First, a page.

Indianapolis-based Republic Airways Holdings Inc. filed for bankruptcy protection Thursday in New York, saying it will continue business as usual as it works to restructure its finances.
The first large U.S. airline bankruptcy since American Airlines filed in 2011 comes at a time when major carriers have been reporting record profits for at least two years.
Republic operates a fleet of under-80-seat planes, which provide flights for larger airlines including American Airlines Group Inc., Delta Air Lines Inc. and United Continental Holdings Inc.
"We worked hard to avoid this step," Republic CEO Bryan Bedford said in a statement Thursday afternoon. “Over the last several months, we’ve attempted to restructure the obligations on our out-of-favor aircraft—made so by a nationwide pilot shortage—and to increase our revenues. It’s become clear that this process has reached an impasse and that any further delay would unnecessarily waste valuable resources of the enterprise.
"Our filing today is a result of our loss of revenue during the past several quarters associated with grounding aircraft due to a lack of pilot resources, combined with the reality that our negotiating effort with key stakeholders shows no apparent prospect of a near-term resolution.”
In its filing in bankruptcy court in Manhattan, Republic listed $2.97 billion in liabilities and $3.56 billion in assets.
In the after-hours market Thursday, Republic's stock, which closed regular trading at $3.44, plunged to 89 cents, as investors panicked that a restructuring would wipe out shareholders.
Bedford had made clear after the contract ratification last fall that Republic was not out of the woods and bankruptcy remained an option if the company could not renegotiate agreements with the Big Three.
Out of the gate, Republic was on shaky footing with Delta, which sued the company on Oct. 5, accusing it of breach of contract for not fulfilling its flight schedule for Delta and costing the airline “millions in lost profits."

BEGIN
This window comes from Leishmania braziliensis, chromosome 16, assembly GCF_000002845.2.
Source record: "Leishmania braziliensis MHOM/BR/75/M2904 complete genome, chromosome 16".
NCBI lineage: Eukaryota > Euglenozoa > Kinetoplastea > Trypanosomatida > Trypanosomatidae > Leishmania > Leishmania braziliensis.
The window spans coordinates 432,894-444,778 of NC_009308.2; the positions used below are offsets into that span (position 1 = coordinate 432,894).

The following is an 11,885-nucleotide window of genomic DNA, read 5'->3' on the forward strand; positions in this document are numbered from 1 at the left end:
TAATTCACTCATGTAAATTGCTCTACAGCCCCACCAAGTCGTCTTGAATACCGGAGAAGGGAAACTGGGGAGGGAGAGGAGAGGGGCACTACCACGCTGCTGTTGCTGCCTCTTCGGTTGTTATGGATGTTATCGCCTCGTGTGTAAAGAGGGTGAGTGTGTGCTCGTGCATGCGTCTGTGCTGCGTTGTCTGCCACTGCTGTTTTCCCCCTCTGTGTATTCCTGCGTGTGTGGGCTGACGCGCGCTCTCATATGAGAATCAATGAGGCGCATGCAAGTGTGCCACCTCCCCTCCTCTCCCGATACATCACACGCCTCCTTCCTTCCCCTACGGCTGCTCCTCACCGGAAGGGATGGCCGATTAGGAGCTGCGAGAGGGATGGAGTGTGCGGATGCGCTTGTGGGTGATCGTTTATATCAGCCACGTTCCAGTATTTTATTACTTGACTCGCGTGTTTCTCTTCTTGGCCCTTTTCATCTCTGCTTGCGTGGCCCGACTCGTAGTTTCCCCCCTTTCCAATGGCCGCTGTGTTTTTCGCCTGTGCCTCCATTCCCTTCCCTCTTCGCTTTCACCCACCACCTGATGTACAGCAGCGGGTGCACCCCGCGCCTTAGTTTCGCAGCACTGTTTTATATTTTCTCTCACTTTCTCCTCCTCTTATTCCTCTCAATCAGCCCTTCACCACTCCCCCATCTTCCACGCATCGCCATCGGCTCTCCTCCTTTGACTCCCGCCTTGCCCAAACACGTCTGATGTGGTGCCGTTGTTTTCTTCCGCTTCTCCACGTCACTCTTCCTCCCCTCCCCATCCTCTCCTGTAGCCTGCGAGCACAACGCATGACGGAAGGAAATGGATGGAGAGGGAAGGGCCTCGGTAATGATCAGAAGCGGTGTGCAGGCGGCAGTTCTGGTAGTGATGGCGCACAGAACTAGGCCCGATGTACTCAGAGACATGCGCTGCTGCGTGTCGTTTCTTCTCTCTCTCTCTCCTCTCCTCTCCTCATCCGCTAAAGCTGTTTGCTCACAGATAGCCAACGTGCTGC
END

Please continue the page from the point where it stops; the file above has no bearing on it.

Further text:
Republic, which operates 71 regional jets for Delta Connection, called the allegations “unfounded and without merit." It said its contracts allow it to recover about one-third of the higher labor costs, and that it would ask some airlines to pay more than they are contractually obligated to pay.
Dan Akins, a Golden, Colorado-based aviation consultant, said that if Republic was struggling to get the Big Three to pay its higher fees, it may have turned to bankruptcy court to force their hand.
"It's not the preferred path, and I know they did not want to do it," said Akins, who was involved in the negotiations last summer between the International Brotherhood of Teamsters, which represents Republic pilots, and the company.
In bankruptcy, Republic could ask a judge to cancel unprofitable contracts without the penalties that would be imposed without court protection. The filing also will allow the company to escape leases for planes it’s not flying or that are too costly.
Republic isn't the only regional carrier that has struggled since 2013, when Congress imposed a mandate requiring more flying hours before commercial pilots can take the controls. Lawmakers were driven to the new flight-hour rules by the 2009 crash of a Colgan Air regional flight near Buffalo, New York. That case revealed lapses in the pilots’ training and rest before the flight, and shocked many with the low pay endemic in the regional industry.
In a statement after Thursday's bankruptcy filing, Bedford said an orderly, court-supervised restructuring was in the best interests of Republic, its 6,000 employees and its passengers.
"We believe this action will allow us to restore our airline and take it to new heights," he said.